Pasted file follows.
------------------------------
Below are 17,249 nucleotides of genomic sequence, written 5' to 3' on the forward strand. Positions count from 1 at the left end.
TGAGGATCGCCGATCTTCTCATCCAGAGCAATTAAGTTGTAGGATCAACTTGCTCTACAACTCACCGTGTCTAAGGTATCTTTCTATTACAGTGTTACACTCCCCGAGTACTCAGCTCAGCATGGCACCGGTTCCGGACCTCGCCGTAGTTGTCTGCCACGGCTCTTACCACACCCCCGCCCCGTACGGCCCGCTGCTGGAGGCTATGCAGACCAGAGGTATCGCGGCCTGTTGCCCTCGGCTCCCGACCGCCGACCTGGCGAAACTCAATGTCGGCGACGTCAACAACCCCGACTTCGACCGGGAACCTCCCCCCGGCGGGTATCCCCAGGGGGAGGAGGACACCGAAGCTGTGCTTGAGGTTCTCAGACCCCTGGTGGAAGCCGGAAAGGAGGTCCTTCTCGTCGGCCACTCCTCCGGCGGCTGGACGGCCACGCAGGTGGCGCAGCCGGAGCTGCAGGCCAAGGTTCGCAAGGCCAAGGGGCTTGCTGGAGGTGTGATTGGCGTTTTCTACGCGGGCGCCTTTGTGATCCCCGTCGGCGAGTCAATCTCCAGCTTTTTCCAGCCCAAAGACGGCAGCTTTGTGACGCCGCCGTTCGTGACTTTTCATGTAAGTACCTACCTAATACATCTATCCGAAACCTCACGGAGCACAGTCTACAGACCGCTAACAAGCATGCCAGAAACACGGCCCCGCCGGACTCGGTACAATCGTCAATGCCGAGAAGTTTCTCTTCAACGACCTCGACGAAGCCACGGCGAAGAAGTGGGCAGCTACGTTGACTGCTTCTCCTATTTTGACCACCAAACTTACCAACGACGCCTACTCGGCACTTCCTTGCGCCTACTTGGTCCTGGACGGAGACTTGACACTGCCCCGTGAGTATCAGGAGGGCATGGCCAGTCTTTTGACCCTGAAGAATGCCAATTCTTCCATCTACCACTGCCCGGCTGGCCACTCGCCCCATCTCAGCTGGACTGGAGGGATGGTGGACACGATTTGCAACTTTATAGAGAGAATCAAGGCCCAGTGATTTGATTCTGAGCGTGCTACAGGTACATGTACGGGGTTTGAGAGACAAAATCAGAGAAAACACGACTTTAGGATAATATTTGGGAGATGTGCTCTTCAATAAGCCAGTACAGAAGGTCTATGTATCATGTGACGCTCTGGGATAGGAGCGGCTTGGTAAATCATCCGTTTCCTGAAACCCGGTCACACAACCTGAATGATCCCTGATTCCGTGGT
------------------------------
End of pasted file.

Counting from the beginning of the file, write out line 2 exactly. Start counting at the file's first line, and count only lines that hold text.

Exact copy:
TGAGGATCGCCGATCTTCTCATCCAGAGCAATTAAGTTGTAGGATCAACTTGCTCTACAACTCACCGTGTCTAAGGTATCTTTCTATTACAGTGTTACACTCCCCGAGTACTCAGCTCAGCATGGCACCGGTTCCGGACCTCGCCGTAGTTGTCTGCCACGGCTCTTACCACACCCCCGCCCCGTACGGCCCGCTGCTGGAGGCTATGCAGACCAGAGGTATCGCGGCCTGTTGCCCTCGGCTCCCGACCGCCGACCTGGCGAAACTCAATGTCGGCGACGTCAACAACCCCGACTTCGACCGGGAACCTCCCCCCGGCGGGTATCCCCAGGGGGAGGAGGACACCGAAGCTGTGCTTGAGGTTCTCAGACCCCTGGTGGAAGCCGGAAAGGAGGTCCTTCTCGTCGGCCACTCCTCCGGCGGCTGGACGGCCACGCAGGTGGCGCAGCCGGAGCTGCAGGCCAAGGTTCGCAAGGCCAAGGGGCTTGCTGGAGGTGTGATTGGCGTTTTCTACGCGGGCGCCTTTGTGATCCCCGTCGGCGAGTCAATCTCCAGCTTTTTCCAGCCCAAAGACGGCAGCTTTGTGACGCCGCCGTTCGTGACTTTTCATGTAAGTACCTACCTAATACATCTATCCGAAACCTCACGGAGCACAGTCTACAGACCGCTAACAAGCATGCCAGAAACACGGCCCCGCCGGACTCGGTACAATCGTCAATGCCGAGAAGTTTCTCTTCAACGACCTCGACGAAGCCACGGCGAAGAAGTGGGCAGCTACGTTGACTGCTTCTCCTATTTTGACCACCAAACTTACCAACGACGCCTACTCGGCACTTCCTTGCGCCTACTTGGTCCTGGACGGAGACTTGACACTGCCCCGTGAGTATCAGGAGGGCATGGCCAGTCTTTTGACCCTGAAGAATGCCAATTCTTCCATCTACCACTGCCCGGCTGGCCACTCGCCCCATCTCAGCTGGACTGGAGGGATGGTGGACACGATTTGCAACTTTATAGAGAGAATCAAGGCCCAGTGATTTGATTCTGAGCGTGCTACAGGTACATGTACGGGGTTTGAGAGACAAAATCAGAGAAAACACGACTTTAGGATAATATTTGGGAGATGTGCTCTTCAATAAGCCAGTACAGAAGGTCTATGTATCATGTGACGCTCTGGGATAGGAGCGGCTTGGTAAATCATCCGTTTCCTGAAACCCGGTCACACAACCTGAATGATCCCTGATTCCGTGGT